This past Friday, Kate and I drove to Nashville where we had dinner with and old friend from Wisconsin and three of her friends. On Saturday, we got together with our daughter, Jesse, and her boys who were there for half-marathon on Sunday.
Overall it was a good weekend, but it was also a trying one for Kate After Friday night’s dinner, she commented on how people seem to ignore her and give their attention to me. She also expressed her fear that increasingly she feels uncomfortable in conversation. She has a special fear of asking things she has just asked which I have observed a few times. She says she sees herself becoming quiet the way she has seen other AD victims do.
She hasn’t wanted to talk about it, but I have noticed that she was low as we returned on Monday. She has my cold now, but I don’t believe that is the explanation. We were together for lunch, and I took her to a new ice cream shop downtown to give her a little boost. She seemed to enjoy it, but it didn’t really change things.
I should have entitled this entry (started this morning) as Pain, Pain, Pain. It is the confluence of several things at one time that makes it stressful. I am reminded of the Psalms. Many of them are written when the authors were on the mountain top. These sing praises to God and give thanks for all the blessings of life. Many others, however, are written from The Pit of despair. These focus on the challenges of life and often question where God is and appeals to God for help out of disaster. Though my own moods are usually upbeat, I have recognized in the past few years that external events can make it hard to feel optimistic. Right now is one of those times.
Over the past 3 years my business has been terrible. I have lost a lot of the money that I had made over many years. We are now down to 3 staff members. I recently sold the building to a law firm that will occupy the downstairs. We are going to lease the upstairs from them. Last week we made the move and like the new arrangement. However, in the midst of feeling good about selling the building and sensing that the new quarters suit us better, the business itself continues to decline. We just aren’t getting calls anymore. We committed to a one year lease thinking we would be safe because we have booked enough business to almost cover us for a year. It is so slow now that I am beginning to wonder if we were dreaming.
Now let’s add the events of the weekend and the following days at home. For me personally the weekend was great because we were with people we liked and enjoyed pleasant, stimulating conversation. In addition, we had the joy of being with Jesseand her boys. On the other hand, it was not as good for Kate as I pointed out above. She continues to recognize her deteriorating condition. I will SCREAM once again that for a good while AD patients know they are losing it. It is horribly depressing. I think it is especially depressing for people who value intellectual ability as Kate does. It is more than intellectual ability. It is also the ability to operate confidently in the world –, to be able to handle everyday things.
Last night we went to a movie called The Matchmaker at our local arts theater. After we left the movie, Kate said, “I didn’t understand it at all – even after you explained it.” I recognized that she wasn’t just saying that it was a confusing movie but that she was saying her condition prevented her understanding what was going on. When she says things like this, I can see the pain in her face. Then I don’t know what to say. I told her I wished I could help her and that I love her. I started to say more, and she stopped the conversation. This is a typical pattern. Things occur that lead her to say something acknowledging AD and her frustration. Then just as quickly she wants to move on as if continued conversation will only make it worse. I know the pain is greater for her, but it hurts me tremendously.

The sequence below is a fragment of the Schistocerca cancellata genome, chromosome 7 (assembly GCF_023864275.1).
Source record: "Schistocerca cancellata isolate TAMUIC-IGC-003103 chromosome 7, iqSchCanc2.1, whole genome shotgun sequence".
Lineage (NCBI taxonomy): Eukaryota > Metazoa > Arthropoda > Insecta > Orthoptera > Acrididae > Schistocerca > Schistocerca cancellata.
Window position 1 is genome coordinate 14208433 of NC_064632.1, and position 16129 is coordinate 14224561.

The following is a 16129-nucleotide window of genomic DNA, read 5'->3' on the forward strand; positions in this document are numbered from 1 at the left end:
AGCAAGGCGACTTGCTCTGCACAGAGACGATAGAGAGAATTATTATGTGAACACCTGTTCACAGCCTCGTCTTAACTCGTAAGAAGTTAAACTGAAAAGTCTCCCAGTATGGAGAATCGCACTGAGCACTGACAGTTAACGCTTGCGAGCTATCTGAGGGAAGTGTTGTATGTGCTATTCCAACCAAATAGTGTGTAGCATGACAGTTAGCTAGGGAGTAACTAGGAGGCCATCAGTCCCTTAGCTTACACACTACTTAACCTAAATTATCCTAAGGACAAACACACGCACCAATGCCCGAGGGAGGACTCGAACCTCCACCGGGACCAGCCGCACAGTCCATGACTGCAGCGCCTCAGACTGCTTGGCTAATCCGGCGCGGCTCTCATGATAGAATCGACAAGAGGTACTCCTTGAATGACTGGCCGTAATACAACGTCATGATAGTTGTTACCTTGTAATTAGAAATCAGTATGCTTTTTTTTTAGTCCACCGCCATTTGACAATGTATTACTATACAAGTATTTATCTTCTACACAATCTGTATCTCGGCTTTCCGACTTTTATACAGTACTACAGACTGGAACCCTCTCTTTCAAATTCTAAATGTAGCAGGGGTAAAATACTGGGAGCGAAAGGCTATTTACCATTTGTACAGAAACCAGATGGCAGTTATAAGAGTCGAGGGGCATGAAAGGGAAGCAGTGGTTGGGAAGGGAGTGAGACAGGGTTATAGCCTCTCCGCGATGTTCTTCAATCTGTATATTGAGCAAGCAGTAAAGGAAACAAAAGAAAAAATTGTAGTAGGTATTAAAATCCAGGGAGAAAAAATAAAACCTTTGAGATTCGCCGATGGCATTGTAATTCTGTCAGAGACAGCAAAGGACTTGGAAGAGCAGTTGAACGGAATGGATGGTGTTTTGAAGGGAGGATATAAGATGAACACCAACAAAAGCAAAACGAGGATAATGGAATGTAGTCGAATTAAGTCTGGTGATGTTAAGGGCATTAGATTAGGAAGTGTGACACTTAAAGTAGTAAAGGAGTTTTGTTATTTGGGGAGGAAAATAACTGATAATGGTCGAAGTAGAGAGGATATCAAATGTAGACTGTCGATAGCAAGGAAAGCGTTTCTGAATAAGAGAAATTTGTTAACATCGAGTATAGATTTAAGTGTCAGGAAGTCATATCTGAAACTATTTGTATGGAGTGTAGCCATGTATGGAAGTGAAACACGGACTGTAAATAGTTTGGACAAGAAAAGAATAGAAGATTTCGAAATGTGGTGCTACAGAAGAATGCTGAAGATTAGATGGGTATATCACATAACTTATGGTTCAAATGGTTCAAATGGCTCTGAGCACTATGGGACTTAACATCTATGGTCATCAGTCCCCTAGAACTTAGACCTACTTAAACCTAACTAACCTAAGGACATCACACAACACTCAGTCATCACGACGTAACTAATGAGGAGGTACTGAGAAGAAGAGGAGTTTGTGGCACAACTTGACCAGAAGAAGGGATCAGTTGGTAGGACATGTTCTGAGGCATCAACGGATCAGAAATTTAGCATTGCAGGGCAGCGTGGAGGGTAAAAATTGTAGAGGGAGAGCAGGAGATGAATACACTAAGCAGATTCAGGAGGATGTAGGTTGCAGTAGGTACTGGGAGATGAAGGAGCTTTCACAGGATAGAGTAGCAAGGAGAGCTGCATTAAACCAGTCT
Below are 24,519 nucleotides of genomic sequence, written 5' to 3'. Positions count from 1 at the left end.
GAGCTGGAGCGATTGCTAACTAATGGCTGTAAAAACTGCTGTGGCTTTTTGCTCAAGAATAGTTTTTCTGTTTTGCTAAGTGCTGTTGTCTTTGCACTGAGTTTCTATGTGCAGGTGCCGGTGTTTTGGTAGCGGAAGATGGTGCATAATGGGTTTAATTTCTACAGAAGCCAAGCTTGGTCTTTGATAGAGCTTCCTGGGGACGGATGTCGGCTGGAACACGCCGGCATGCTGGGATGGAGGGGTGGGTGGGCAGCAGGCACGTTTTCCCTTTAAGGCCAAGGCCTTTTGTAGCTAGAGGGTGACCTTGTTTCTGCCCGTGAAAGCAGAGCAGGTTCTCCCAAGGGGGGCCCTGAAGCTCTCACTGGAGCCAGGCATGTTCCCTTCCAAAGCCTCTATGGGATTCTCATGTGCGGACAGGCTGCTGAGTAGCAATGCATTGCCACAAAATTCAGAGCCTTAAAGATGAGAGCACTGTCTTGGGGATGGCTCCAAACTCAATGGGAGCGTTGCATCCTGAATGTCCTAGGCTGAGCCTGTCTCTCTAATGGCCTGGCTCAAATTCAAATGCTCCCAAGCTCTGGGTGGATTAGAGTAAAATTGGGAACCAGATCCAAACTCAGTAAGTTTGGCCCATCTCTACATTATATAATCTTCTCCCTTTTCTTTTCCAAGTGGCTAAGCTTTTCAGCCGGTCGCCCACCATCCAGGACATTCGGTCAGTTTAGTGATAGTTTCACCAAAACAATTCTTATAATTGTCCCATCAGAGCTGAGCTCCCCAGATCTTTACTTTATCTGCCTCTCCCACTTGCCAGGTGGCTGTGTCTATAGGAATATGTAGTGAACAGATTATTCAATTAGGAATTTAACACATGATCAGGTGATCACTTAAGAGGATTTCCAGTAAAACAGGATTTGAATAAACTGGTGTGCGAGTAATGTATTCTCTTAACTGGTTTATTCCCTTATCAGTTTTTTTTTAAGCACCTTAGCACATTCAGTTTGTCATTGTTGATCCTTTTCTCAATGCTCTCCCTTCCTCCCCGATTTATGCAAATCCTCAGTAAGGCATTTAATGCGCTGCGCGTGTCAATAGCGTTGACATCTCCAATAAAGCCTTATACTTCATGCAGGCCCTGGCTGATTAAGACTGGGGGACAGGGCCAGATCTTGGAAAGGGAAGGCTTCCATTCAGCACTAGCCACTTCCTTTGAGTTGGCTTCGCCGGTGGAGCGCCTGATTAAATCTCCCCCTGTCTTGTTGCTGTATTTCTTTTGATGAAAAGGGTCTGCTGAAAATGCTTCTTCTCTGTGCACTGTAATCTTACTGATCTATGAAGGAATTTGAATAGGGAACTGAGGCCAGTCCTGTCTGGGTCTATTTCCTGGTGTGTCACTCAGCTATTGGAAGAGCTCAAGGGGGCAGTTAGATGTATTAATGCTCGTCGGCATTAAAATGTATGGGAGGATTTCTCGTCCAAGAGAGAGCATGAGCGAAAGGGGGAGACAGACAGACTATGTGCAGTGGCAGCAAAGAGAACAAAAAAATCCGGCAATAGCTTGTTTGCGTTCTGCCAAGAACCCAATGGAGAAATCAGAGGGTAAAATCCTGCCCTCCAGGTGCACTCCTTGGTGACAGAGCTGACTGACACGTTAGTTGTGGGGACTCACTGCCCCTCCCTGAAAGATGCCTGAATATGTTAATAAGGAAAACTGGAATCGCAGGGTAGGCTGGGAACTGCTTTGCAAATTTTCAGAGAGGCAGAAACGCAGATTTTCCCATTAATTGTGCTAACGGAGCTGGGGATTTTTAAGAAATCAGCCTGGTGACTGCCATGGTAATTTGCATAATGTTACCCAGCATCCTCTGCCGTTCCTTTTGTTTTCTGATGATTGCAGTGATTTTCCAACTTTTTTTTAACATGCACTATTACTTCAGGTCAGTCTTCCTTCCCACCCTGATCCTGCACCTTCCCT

One thing that struck me and has on other occasions is similarity in my experiences with my dad. Yesterday afternoon I took my old iPhone to the ATT store and had them set it up for dad. When I tried to show him how to turn it on and make calls, he simply couldn’t do it. It was frustrating for him and for me. I had underestimated the difficulty for him. I had even set up a set of favorites to make it easy for him to dial. All he had to do after turning on the phone was to press the name of the person he wanted to call. It was next to impossible for him to do. So this experience was followed by Kate’s not being able to understand the movie that was not that complicated.
Seeing her deterioration over the past year, I can’t help wondering where we will be this time next year. We are planning to make a trip to the Galapagos in January. Will she be up to this? It was a bit of a chore getting her ready for the daily activities on the trip to Africa. Will it be impossible next year?
Yesterday morning, I saw Herman and Betty Snyder at Starbucks. Betty said she was going to call Kate and asked me if she would like to join a Care Team at church. I explored the responsibilities and told her that I thought she probably would not want to do it. When I spoke with Kate last night, she said that she might like to do it. This makes me wonder how realistic she is about things that she can undertake.
Our conversations involve references to future travel. I get the impression that she believes this is something that she will be able to do for a longer period of time than I think she will. Right now, for example, I am thinking the trip to New Zealand may need to be a cruise because it will be easier logistically.